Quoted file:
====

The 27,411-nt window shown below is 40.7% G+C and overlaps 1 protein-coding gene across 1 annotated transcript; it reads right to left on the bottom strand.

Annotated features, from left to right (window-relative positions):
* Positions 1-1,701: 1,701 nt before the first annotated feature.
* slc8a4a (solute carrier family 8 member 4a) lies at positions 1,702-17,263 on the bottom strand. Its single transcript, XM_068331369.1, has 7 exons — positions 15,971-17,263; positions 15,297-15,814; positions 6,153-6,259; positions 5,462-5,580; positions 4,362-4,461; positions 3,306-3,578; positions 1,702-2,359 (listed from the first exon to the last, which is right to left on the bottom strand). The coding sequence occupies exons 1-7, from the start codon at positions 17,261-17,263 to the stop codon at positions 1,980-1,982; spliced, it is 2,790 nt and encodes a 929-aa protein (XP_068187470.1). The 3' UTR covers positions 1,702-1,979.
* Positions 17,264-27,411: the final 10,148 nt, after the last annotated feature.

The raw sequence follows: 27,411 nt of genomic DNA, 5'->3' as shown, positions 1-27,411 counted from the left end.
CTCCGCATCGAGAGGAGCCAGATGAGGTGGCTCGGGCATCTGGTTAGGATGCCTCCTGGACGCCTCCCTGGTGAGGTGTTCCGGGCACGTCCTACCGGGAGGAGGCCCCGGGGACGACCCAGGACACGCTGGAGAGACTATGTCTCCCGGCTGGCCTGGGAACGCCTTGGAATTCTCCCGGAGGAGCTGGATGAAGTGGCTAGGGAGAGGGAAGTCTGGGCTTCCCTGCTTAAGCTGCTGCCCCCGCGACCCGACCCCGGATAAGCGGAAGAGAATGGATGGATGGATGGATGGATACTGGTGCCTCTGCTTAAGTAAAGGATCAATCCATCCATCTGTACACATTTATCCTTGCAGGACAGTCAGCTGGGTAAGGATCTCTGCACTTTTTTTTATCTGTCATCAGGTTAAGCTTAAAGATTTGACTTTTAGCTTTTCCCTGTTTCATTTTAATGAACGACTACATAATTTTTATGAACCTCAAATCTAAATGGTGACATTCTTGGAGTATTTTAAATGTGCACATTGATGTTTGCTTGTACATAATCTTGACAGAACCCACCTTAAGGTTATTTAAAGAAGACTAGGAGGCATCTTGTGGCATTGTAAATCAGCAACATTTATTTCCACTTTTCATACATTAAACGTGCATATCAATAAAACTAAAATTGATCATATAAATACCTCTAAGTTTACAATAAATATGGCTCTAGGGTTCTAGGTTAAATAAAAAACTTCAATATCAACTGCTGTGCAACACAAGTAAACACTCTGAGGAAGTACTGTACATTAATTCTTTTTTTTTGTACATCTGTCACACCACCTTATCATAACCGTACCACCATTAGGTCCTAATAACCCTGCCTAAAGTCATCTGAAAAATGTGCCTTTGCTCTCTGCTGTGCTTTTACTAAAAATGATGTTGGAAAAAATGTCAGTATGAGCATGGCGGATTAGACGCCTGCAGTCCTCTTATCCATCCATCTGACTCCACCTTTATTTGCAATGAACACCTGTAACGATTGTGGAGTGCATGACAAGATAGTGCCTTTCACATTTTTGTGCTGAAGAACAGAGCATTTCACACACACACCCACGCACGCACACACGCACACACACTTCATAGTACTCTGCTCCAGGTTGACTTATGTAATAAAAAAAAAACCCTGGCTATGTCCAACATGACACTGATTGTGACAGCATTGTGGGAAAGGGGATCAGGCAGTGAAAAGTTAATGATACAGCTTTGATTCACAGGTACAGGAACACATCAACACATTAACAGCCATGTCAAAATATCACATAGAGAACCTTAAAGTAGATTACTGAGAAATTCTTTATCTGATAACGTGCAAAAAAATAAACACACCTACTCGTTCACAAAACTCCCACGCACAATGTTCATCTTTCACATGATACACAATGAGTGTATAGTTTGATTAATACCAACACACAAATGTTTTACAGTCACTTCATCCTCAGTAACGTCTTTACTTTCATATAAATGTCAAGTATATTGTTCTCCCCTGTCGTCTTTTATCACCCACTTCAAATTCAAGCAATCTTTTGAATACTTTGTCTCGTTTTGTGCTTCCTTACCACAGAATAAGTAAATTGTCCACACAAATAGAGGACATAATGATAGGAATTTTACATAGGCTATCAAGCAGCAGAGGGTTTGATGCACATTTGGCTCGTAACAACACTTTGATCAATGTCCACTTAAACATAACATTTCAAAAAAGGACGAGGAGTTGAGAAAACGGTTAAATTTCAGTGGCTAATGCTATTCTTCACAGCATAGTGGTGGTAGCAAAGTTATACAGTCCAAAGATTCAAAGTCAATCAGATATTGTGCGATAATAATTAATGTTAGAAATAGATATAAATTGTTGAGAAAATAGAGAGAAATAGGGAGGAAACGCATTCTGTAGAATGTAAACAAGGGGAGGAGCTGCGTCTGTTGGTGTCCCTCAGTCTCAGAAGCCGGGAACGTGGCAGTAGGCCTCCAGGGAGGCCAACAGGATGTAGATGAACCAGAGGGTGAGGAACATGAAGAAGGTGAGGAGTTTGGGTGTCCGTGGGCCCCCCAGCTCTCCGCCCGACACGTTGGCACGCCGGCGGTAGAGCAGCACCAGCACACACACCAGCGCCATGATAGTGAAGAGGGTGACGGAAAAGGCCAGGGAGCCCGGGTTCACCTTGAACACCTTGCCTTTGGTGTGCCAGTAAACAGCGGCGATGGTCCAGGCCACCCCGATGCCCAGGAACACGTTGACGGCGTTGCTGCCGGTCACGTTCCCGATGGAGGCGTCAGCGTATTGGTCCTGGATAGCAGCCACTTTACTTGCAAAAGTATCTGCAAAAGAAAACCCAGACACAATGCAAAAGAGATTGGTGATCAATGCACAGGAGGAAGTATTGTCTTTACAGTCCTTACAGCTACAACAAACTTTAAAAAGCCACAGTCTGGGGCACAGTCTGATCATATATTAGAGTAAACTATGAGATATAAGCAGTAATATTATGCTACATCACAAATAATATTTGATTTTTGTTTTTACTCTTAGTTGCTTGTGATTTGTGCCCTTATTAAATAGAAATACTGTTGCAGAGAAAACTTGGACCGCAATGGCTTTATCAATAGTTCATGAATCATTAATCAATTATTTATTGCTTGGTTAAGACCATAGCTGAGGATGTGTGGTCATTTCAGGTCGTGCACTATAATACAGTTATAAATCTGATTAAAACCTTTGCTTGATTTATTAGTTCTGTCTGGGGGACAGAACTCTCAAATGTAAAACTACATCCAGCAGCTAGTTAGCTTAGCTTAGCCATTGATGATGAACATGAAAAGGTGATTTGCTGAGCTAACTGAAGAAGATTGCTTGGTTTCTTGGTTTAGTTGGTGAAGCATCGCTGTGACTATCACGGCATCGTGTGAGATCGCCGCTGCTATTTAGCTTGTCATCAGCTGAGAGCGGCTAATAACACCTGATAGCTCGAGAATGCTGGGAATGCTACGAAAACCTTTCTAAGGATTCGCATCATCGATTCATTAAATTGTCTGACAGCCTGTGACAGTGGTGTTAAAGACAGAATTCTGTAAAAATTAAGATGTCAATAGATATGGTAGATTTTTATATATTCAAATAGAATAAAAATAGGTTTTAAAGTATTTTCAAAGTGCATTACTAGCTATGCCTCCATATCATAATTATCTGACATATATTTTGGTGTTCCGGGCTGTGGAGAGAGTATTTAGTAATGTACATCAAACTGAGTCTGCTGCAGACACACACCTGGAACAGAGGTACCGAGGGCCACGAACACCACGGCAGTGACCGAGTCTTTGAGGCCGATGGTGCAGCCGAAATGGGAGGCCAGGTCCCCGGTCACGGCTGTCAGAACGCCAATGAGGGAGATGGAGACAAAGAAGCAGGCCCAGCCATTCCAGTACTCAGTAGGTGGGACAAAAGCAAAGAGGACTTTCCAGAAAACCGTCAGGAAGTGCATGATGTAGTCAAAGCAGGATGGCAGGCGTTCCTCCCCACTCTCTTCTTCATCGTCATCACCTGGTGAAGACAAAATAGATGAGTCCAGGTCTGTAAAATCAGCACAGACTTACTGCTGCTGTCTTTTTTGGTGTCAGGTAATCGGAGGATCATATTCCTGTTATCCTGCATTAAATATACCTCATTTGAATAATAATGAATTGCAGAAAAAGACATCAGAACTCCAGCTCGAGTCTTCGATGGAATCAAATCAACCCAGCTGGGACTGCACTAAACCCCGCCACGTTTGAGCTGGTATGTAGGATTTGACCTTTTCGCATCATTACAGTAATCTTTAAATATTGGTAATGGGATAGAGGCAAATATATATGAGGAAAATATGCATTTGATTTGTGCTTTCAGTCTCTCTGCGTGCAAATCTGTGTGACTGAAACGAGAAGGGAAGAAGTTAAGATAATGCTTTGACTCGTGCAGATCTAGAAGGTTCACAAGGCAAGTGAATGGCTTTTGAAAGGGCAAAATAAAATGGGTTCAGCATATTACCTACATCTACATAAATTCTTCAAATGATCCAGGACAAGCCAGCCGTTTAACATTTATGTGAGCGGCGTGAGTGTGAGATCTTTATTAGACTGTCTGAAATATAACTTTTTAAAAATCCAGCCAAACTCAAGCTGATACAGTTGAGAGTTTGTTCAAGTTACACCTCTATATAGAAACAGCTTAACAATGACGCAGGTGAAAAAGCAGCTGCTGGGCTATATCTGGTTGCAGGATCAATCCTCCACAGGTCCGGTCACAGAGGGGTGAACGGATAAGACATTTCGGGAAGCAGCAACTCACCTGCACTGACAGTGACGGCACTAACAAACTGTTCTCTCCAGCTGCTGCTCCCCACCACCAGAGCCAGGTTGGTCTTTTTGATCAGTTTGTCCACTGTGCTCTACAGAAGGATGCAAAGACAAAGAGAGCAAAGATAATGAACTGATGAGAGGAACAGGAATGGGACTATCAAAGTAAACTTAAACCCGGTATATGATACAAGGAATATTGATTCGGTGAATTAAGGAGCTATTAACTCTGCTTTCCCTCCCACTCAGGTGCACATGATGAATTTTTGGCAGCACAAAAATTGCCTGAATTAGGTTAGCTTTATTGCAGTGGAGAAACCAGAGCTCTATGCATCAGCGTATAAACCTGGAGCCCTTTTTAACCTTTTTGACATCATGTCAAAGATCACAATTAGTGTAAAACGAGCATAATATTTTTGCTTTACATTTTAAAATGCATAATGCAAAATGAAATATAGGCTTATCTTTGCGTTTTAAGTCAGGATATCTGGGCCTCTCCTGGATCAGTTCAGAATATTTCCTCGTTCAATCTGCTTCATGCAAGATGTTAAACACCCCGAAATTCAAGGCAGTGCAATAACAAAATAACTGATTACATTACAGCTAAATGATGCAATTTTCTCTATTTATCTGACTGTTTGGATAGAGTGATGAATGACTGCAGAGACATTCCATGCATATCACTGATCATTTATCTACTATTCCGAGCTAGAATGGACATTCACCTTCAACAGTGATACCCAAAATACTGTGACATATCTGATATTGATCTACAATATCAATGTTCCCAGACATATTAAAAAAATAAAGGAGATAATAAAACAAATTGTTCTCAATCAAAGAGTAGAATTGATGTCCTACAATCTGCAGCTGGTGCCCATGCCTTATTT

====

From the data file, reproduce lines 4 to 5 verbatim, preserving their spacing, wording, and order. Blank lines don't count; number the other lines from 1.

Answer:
* slc8a4a (solute carrier family 8 member 4a) lies at positions 1,702-17,263 on the bottom strand. Its single transcript, XM_068331369.1, has 7 exons — positions 15,971-17,263; positions 15,297-15,814; positions 6,153-6,259; positions 5,462-5,580; positions 4,362-4,461; positions 3,306-3,578; positions 1,702-2,359 (listed from the first exon to the last, which is right to left on the bottom strand). The coding sequence occupies exons 1-7, from the start codon at positions 17,261-17,263 to the stop codon at positions 1,980-1,982; spliced, it is 2,790 nt and encodes a 929-aa protein (XP_068187470.1). The 3' UTR covers positions 1,702-1,979.
* Positions 17,264-27,411: the final 10,148 nt, after the last annotated feature.